Sir,-There is some dissatisfaction owing to three Canadians, Messrs. Lawrence, Quinn and Canning, having been put on as clickers, while I am satisfied that they are competent ticket sellers and cashiers, having worked on other tracks in Canada. Mr. Martin would not say these men were not competent ticket sellers and cashiers. His contention is that he has given all Canadians work, and he has the right to. say what work he may put them at. It looks very much like discriminating against the Canadians, giving the Americans the positions at twelve dollars per day, and these three Canadians positions at five dollars per day, especially while some of these Americans are German-Ameri-cans. Mr. Lawrence is a returned soldier from the front, and quite naturally feels hurt.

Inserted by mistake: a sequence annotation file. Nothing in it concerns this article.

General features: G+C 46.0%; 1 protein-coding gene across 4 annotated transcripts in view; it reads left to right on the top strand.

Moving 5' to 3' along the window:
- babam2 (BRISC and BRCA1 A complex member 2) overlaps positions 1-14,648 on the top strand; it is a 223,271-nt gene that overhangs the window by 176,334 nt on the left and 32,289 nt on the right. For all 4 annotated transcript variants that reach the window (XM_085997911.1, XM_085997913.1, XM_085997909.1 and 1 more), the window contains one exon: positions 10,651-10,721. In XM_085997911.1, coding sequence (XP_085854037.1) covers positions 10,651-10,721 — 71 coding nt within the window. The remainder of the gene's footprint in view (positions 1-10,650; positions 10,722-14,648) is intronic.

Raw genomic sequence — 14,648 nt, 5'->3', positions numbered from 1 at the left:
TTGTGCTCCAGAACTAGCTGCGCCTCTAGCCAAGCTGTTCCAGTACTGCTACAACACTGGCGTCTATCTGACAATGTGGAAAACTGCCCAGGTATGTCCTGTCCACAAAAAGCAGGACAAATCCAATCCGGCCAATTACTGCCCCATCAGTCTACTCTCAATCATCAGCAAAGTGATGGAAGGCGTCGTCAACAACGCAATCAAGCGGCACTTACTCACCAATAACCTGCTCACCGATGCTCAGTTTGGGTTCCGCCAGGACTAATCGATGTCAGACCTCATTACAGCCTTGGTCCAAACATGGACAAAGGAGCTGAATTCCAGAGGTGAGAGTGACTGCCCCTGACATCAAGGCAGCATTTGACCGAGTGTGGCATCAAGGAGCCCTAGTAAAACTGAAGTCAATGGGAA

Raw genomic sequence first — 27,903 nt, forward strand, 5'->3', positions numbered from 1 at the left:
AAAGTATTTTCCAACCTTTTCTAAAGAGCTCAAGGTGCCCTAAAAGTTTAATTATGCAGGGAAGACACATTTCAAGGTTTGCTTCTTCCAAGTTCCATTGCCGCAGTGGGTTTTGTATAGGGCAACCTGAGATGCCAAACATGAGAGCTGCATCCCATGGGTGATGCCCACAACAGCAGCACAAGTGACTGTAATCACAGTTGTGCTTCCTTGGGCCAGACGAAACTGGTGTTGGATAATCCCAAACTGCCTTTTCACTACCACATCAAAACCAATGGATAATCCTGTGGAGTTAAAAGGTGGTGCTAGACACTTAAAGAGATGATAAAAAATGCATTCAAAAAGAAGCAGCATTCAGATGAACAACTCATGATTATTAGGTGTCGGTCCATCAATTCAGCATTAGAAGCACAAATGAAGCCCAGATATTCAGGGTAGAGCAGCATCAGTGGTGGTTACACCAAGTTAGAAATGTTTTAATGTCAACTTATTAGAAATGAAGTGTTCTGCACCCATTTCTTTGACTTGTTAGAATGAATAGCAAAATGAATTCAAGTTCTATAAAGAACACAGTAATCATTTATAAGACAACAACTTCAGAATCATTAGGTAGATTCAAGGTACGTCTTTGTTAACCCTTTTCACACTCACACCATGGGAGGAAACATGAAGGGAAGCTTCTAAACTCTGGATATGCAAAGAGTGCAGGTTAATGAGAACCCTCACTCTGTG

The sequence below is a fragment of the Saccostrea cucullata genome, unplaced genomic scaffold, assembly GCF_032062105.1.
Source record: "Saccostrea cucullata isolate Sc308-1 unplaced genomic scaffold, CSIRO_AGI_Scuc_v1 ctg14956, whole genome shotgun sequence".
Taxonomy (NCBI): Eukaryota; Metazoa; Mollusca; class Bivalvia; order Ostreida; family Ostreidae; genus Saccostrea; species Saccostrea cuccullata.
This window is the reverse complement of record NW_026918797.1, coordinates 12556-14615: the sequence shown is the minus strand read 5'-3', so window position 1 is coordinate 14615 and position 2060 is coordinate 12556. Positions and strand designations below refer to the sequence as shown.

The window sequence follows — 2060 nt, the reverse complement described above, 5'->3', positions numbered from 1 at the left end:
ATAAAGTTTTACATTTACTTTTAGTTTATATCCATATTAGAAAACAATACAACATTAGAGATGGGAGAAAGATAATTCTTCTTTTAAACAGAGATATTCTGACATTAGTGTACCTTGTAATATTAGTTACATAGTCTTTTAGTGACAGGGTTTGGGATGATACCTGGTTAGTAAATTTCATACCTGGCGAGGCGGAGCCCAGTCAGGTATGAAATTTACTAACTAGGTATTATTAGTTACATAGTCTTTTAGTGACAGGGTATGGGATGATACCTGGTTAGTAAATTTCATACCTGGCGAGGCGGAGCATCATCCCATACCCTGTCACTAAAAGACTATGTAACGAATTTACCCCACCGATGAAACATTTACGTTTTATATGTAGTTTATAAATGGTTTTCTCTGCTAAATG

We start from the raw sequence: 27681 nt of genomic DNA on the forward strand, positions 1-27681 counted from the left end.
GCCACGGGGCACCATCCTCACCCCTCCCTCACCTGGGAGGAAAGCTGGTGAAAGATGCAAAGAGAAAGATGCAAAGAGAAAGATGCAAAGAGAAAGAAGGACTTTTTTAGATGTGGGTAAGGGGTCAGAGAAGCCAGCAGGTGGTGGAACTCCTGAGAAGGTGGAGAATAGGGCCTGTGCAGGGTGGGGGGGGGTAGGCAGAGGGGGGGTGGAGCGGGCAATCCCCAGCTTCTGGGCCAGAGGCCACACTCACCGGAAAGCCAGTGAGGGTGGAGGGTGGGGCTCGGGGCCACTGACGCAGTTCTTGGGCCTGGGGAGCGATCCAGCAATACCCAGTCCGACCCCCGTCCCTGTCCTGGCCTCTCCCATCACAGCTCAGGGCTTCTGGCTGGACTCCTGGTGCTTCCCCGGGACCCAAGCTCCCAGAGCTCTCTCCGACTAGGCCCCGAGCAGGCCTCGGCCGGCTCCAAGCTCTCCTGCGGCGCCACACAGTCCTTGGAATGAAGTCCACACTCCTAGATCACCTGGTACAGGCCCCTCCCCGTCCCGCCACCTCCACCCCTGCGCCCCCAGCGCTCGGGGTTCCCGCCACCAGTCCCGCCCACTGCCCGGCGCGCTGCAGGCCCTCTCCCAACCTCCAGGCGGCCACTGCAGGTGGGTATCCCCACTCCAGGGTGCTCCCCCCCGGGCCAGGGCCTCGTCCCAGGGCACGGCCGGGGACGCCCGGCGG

Mr. Madigan says he is a Canadian. He told me that he prefers Canadians, but that so much of his patronage comes from across the river that he has to employ some Americans. I am quite satisfied that the management of this track is purely American, as their office is at Ellicott square, Buffalo, N.Y. As for Mr. Madigan claiming that he is a Canadian, it does not look very well when he will allow a German-American to be given preference over a Canadian soldier who has returned from the front.

I may state that the Canadians are very grateful to the department for the action they have taken in seeing that they were given positions on the Canadian race tracks. One of the Canadians was taken in to the office on Tuesday and accused of being the secretary who was responsible for bringing this matter to the attention of the department.